Liturgical Movement

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Dom Virgil Michel
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The liturgical movement originated as a movement to reform Catholic worship through a renewed importance on liturgical practices (e.g., more frequent reception of the Eucharist, Gregorian chants, etc.). In the early 1900s, Benedictine monk Dom Virgil Michel helped develop the movement in the United States having learned about it in Europe. In 1926, he began both The Liturgical Press and the journal Orate Fratres (later renamed Worship) as a means to disseminate literature on liturgical reform.

By the 1930s, U.S. Episcopalians and certain Protestant groups were engaged in a comparable liturgical movement. Emphasizing sacramental renewal and liturgical education, liturgical organizations emerged (e.g., Episcopal Church’s Associated Parishes for Liturgy and Mission, 1946) and liturgical books as well as instructional texts appeared in the 1950s-1960s.

Liturgical organizations have continued to form into the 21st century, although scholars debate whether the liturgical movement has concluded or has entered a new phase.
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The beginning of the liturgical movement often is dated from the address given by the Belgian Benedictine Lambert Beauduin at Malines in September 1909, though precursors worldwide (Catholic, Anglican and Protestant) in the 19th century were similarly committed to the renewal and reform of Christian worship -- especially the active participation of the faithful in sacraments and prayer -- by drawing upon early, medieval and Reformation liturgical theologies, forms and practices for their inspiration. The emphases specified in Beauduin’s La piete de l'Eglise (1914; ET Liturgy the Life of the Church, 1926), namely liturgical scholarship and education, sacred music and arts, parish work and life and moral and ethical formation, gave focus to the movement that in the United States developed initially under the leadership of the German American Virgil Michel (1888-1938), a Benedictine of St. John’s Abbey, Collegeville, Minn., who knew Beauduin. Michel advocated a theology of the church as the living and mystical body of Christ, linked liturgy with social justice and addressed the need for clergy and lay liturgical education by establishing in 1926 both The Liturgical Press and the journal Orate Fratres (later renamed Worship). His Catholic collaborators included religious, clergy and lay men and women. As the Roman Catholic liturgical movement grew (especially in the Midwest), its leaders made connections with such groups as the Liturgical Arts Society (1928-1972) and with Catholic social movements, including the Catholic Worker and The Grail. Lay involvement in liturgical renewal also was stimulated by the organization of day events in the 1920s-1930s, which were expanded in the 1940s to annual liturgical "weeks" overseen by the Liturgical Conference (founded in 1940; now ecumenical).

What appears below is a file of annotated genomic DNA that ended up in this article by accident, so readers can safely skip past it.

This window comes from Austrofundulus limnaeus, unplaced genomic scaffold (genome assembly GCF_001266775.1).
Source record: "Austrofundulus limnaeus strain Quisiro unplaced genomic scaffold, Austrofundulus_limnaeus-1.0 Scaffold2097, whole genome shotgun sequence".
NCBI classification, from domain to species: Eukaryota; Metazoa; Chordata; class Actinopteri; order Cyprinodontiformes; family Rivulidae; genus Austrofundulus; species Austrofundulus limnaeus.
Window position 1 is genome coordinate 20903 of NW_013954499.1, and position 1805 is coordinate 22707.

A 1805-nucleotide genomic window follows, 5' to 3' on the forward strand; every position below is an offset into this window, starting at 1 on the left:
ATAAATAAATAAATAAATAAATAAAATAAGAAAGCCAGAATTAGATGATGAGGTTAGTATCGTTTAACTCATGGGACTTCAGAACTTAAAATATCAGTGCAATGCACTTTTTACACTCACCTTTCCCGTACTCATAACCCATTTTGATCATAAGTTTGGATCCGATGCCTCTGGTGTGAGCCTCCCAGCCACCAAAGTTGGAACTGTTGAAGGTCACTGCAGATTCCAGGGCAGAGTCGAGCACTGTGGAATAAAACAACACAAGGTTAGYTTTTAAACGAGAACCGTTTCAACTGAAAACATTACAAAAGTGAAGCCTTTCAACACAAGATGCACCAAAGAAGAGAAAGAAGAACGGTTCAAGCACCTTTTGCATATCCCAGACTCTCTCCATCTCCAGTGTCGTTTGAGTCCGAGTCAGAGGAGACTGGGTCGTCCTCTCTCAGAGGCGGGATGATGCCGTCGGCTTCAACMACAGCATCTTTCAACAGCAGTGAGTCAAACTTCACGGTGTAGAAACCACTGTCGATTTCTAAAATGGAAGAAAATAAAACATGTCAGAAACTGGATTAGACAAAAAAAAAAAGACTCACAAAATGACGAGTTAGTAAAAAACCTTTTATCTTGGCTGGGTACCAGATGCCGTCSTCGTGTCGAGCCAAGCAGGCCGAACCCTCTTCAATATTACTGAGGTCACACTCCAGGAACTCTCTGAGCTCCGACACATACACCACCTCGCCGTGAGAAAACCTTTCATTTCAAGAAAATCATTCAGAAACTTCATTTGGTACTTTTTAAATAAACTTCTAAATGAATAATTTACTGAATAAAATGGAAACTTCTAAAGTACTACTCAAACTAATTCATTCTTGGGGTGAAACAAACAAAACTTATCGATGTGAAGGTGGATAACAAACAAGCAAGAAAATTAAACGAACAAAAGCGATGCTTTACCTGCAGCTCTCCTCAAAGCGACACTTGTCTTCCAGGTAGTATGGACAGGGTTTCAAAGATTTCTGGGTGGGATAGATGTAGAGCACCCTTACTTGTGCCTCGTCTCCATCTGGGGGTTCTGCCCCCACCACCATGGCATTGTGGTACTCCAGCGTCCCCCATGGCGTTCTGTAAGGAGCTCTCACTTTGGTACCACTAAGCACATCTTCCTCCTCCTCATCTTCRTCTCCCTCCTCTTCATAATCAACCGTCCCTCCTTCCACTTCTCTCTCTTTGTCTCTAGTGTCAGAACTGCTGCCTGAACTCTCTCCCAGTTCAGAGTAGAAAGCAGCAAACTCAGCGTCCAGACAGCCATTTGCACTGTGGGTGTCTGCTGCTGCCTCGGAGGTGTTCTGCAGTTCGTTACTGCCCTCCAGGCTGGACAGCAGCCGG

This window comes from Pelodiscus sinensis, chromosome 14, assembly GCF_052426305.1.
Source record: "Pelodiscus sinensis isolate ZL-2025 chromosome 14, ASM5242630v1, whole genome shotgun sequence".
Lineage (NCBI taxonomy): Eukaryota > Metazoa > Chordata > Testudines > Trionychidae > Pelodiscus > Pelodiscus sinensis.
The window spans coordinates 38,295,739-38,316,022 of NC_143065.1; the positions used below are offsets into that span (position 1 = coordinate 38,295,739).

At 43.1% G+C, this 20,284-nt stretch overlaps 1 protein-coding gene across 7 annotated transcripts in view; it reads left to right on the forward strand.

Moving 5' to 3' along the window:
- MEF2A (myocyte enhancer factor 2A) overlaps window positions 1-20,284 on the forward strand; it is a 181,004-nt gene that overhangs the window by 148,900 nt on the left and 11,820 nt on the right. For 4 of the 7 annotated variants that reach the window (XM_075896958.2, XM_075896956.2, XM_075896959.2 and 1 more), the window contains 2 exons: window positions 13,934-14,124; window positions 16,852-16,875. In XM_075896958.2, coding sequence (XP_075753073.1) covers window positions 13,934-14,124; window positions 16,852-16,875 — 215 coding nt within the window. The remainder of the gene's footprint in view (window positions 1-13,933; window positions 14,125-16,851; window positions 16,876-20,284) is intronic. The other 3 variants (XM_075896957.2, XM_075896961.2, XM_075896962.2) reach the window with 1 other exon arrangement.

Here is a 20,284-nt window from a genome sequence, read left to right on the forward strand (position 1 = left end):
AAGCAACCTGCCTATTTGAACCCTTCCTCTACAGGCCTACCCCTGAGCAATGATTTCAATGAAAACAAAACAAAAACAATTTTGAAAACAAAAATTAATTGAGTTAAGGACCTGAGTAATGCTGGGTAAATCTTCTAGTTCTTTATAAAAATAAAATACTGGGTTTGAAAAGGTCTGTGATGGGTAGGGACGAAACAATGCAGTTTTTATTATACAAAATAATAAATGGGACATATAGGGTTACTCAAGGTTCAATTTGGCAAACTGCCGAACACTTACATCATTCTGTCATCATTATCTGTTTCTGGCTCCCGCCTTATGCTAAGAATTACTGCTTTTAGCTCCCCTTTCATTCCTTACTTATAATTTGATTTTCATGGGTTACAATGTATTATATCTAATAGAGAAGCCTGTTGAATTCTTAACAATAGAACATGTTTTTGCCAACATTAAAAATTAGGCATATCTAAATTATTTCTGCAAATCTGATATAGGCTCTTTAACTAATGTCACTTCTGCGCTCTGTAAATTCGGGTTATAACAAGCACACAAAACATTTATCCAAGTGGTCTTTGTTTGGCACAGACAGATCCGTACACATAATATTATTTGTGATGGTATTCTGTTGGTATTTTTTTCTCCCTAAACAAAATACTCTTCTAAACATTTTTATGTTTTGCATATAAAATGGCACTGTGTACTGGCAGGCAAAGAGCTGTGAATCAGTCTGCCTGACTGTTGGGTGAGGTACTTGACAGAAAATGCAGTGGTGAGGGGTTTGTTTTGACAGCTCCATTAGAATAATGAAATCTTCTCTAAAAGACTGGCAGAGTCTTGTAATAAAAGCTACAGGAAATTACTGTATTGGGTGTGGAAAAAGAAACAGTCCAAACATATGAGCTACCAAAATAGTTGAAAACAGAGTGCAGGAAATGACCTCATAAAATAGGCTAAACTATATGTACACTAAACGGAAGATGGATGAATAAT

By the 1930s U.S. Episcopalians and certain Protestants were engaged in a comparable liturgical movement with first- or second-hand knowledge of Roman Catholic activity. In 1937, the 23-member church Federal Council of the Churches of Christ in America published The Christian Year, mainly for denominations unfamiliar with the annual cycle. Proponents of sacramental renewal and liturgical education within several denominations established organizations to support their work, such as the Methodist Church’s Brotherhood of Saint Luke (1946; renamed Order of Saint Luke in 1948) and the Episcopal Church’s Associated Parishes for Liturgy and Mission (1946). New liturgical books, experimental rites and instructional texts appeared in the 1950s and 1960s as denominations evaluated their liturgical life. As one example, from 1950 to 1963, the Episcopal Church produced 16 Prayer Book Studies and prepared trial services that would culminate in the authorization of the 1979 Book of Common Prayer.

Many of the goals of the liturgical movement were realized by Vatican II’s promulgation of the Constitution on the Sacred Liturgy (Sacrosanctum Concilium, 1964) and the revised rites that resulted. Inspired by this work, Protestants continued or began anew their own liturgical adjustments; and since many revisions drew upon common sources, orders of worship and their textual components bore similarities across the churches. Such ecumenical and liturgical sharing as fruits of the liturgical movement was formalized by the founding in 1969 of the Consultation on Common Texts (which in 1992 produced the Revised Common Lectionary), in 1975 of the scholarly North American Academy of Liturgy and in 1994 of the North American Association for the Catechumenate. In the 21st century, scholars debate whether the liturgical movement has concluded or has entered a new phase.

Oxford Martyr's Mass- photo by Martin Beek, via Lawrence OP on Flickr (CC BY-NC 2.0)

Virgil Michel portrait- courtesy of St John's Abbey Archives

Communion at Ulm Cathedral- National Archives and Records Administration

Lambert Beauduin portrait- Wikimedia Commons- photo by Theodore68

Liturgical Press, St John Abbey- Flickr- photo by jason john paul haskins (CC BY-NC-SA 2.0)
Book/Journal Source(s)
Kurian, George Thomas, and Mark Lamport (Eds.), 2016. The Encyclopedia of Christianity in the United States. Rowman & Littlefield Publishers.
Web Source(s)
If you enjoyed reading this entry, please buy the Encyclopedia of Christianity in the United States at the link above.
Web Page Contributor
Karen B. Westerfield Tucker

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